a declaration that he will enlist in the Regular Army when called upon unless he can show some good and sufficient reason why he should not do so.
Here we have the cause of all the trouble. The Army Council, in spite of all entreaties, obstinately refuses to state what constitutes a good and sufficient reason for non-enlistment. One such reason, it is admitted, is work on Government contracts. But it is impossible for us to shut our eyes to the fact that there are many thousands of men of military age and good physique who, however much they may desire to do their duty, are fully absolved by family or business reasons from the duty of joining the Regular Army. Many of them have dependents whom it is simply impossible for them to leave to the blank poverty of the official separation allowance; many of them are in businesses which would go to rack and ruin in their absence; many of them are engaged on work which is quite as important to the country as anything they could do in the field, even though they may not be in Government employ. To withdraw every able-bodied man from his employment would simply mean that industry would be brought to a standstill, and as this country must, to some extent, act as general provider for the Allies, it is, plainly, our duty to keep business going as well as to fight.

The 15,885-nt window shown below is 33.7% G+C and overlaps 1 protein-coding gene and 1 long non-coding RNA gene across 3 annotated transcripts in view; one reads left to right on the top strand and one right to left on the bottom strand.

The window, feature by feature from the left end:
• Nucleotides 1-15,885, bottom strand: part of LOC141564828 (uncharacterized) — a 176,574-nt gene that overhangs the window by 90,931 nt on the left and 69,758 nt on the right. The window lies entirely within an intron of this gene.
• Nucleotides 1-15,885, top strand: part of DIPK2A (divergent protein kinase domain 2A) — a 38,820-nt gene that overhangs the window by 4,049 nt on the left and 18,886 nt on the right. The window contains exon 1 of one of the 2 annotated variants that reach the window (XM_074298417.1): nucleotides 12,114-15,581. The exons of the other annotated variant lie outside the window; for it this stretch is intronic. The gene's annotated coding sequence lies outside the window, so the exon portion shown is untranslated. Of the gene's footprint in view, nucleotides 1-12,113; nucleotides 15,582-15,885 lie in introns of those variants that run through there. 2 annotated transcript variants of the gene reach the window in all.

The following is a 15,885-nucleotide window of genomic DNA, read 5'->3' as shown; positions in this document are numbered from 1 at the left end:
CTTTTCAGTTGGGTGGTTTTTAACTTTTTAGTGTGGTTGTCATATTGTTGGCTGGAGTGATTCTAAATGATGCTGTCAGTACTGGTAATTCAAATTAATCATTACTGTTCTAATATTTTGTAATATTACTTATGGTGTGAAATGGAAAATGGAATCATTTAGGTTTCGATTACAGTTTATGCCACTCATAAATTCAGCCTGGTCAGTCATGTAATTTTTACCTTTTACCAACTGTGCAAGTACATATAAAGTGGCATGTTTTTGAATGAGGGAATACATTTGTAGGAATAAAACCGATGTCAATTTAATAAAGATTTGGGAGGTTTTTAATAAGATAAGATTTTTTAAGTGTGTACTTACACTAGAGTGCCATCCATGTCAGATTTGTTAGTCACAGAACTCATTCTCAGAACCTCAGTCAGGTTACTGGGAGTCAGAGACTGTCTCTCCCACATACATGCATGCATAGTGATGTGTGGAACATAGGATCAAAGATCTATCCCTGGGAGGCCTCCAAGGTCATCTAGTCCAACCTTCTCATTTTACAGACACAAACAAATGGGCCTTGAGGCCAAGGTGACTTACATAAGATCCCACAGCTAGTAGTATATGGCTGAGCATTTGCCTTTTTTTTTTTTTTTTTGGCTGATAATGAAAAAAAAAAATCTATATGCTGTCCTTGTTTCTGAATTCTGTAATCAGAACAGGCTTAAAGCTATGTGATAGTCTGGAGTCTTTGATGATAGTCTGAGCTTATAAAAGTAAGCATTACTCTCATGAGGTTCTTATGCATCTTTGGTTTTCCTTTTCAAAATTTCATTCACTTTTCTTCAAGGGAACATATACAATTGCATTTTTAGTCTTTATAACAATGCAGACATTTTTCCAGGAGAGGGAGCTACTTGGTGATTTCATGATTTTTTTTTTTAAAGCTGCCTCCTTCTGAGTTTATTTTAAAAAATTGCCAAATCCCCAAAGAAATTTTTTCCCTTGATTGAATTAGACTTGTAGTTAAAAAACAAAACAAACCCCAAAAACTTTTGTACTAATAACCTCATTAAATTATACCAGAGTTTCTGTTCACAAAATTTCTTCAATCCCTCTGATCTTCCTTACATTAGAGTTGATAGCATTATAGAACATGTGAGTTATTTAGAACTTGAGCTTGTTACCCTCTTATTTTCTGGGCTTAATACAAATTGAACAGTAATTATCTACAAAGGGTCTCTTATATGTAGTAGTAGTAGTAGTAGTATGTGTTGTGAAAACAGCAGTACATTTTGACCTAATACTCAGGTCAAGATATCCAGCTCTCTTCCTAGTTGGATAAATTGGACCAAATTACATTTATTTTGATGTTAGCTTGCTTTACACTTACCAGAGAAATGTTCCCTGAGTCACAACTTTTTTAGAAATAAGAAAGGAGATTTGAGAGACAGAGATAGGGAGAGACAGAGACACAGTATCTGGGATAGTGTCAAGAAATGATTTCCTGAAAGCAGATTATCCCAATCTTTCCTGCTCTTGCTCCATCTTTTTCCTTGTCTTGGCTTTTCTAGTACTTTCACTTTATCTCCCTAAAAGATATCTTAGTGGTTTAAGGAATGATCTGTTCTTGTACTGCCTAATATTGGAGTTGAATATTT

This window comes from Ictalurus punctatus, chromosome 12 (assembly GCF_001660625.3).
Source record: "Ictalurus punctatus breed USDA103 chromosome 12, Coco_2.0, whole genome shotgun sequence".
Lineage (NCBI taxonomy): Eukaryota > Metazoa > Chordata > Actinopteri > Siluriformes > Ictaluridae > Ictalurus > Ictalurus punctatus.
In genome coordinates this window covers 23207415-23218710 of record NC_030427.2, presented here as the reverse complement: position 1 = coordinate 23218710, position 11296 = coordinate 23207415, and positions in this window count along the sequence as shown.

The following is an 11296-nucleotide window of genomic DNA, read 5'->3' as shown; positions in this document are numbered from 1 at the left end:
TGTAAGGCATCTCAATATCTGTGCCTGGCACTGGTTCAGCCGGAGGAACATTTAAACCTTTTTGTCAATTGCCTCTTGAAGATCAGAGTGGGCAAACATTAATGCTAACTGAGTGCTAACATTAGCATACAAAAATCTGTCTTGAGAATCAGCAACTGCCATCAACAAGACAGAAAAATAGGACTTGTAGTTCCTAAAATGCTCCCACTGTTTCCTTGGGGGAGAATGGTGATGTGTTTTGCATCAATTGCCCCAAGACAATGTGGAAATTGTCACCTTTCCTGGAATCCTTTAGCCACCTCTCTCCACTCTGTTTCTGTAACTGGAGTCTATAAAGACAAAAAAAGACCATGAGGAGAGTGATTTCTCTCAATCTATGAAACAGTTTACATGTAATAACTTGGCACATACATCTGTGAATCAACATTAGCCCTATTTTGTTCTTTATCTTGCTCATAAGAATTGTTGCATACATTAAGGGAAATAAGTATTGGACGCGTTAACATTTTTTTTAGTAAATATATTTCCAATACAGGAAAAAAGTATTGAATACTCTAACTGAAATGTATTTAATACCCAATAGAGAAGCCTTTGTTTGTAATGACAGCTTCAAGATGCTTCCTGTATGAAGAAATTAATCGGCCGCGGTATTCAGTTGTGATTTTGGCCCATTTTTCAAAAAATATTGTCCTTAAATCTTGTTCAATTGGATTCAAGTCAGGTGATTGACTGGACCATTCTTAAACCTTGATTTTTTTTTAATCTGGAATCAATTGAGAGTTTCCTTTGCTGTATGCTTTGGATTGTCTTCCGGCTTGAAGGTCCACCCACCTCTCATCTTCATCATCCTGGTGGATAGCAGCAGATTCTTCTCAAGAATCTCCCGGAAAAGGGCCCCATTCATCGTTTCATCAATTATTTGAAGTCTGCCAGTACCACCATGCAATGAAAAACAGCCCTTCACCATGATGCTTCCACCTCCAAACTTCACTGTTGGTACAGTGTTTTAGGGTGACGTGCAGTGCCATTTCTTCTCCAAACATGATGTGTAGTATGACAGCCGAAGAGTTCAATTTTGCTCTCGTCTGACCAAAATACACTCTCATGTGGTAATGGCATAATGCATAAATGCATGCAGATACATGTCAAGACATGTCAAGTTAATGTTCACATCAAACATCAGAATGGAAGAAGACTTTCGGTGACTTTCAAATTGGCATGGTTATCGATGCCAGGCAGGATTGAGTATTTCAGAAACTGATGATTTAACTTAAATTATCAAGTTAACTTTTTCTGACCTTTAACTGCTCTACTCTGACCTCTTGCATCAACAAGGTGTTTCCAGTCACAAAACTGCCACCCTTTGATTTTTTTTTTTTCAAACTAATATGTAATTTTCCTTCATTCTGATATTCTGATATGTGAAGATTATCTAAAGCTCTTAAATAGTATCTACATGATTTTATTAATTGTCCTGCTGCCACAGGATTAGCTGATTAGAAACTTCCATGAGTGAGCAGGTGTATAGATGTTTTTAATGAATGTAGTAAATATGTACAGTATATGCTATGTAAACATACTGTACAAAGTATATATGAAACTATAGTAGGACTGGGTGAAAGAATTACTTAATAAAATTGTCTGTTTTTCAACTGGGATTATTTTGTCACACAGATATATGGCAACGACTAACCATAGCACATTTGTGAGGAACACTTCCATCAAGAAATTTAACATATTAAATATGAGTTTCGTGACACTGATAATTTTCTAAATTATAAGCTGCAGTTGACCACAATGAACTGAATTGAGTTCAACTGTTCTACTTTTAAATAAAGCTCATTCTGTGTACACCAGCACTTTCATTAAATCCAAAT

Rightly or wrongly, this particular provision is looked upon as an attempt to introduce a veiled form of compulsion. It has been pointed out that there is no power to compel men to enlist, even if they have signed such a declaration as is required. But the men, very properly, say that Britain has gone to war in defence of her plighted word, and that they are not prepared to give their word and then break it.
What is the result? Many thousands of capable